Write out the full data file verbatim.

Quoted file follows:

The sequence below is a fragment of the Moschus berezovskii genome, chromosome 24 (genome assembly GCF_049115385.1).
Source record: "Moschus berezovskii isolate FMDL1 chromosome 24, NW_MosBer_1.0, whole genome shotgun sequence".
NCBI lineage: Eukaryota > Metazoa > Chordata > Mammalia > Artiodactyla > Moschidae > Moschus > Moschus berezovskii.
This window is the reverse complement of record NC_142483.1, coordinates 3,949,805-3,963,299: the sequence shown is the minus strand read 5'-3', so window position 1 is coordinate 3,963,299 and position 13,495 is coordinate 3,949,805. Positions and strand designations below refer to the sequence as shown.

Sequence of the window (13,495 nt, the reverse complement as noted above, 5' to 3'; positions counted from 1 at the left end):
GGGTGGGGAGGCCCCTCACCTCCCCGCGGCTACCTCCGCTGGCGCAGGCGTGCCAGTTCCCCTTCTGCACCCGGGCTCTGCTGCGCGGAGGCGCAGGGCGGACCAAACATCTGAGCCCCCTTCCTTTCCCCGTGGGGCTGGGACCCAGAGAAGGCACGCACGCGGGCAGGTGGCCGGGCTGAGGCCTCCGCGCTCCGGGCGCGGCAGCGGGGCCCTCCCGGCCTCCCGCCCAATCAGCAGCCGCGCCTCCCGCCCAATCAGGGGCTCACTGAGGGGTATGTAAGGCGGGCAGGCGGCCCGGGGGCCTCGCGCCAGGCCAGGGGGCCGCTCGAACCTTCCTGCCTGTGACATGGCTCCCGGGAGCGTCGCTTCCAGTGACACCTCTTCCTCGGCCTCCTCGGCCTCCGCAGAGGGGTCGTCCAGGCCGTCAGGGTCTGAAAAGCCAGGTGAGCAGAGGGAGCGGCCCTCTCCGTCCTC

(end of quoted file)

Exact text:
The sequence below is a fragment of the Moschus berezovskii genome, chromosome 24 (genome assembly GCF_049115385.1).
Source record: "Moschus berezovskii isolate FMDL1 chromosome 24, NW_MosBer_1.0, whole genome shotgun sequence".
NCBI lineage: Eukaryota > Metazoa > Chordata > Mammalia > Artiodactyla > Moschidae > Moschus > Moschus berezovskii.
This window is the reverse complement of record NC_142483.1, coordinates 3,949,805-3,963,299: the sequence shown is the minus strand read 5'-3', so window position 1 is coordinate 3,963,299 and position 13,495 is coordinate 3,949,805. Positions and strand designations below refer to the sequence as shown.

Sequence of the window (13,495 nt, the reverse complement as noted above, 5' to 3'; positions counted from 1 at the left end):
GGGTGGGGAGGCCCCTCACCTCCCCGCGGCTACCTCCGCTGGCGCAGGCGTGCCAGTTCCCCTTCTGCACCCGGGCTCTGCTGCGCGGAGGCGCAGGGCGGACCAAACATCTGAGCCCCCTTCCTTTCCCCGTGGGGCTGGGACCCAGAGAAGGCACGCACGCGGGCAGGTGGCCGGGCTGAGGCCTCCGCGCTCCGGGCGCGGCAGCGGGGCCCTCCCGGCCTCCCGCCCAATCAGCAGCCGCGCCTCCCGCCCAATCAGGGGCTCACTGAGGGGTATGTAAGGCGGGCAGGCGGCCCGGGGGCCTCGCGCCAGGCCAGGGGGCCGCTCGAACCTTCCTGCCTGTGACATGGCTCCCGGGAGCGTCGCTTCCAGTGACACCTCTTCCTCGGCCTCCTCGGCCTCCGCAGAGGGGTCGTCCAGGCCGTCAGGGTCTGAAAAGCCAGGTGAGCAGAGGGAGCGGCCCTCTCCGTCCTC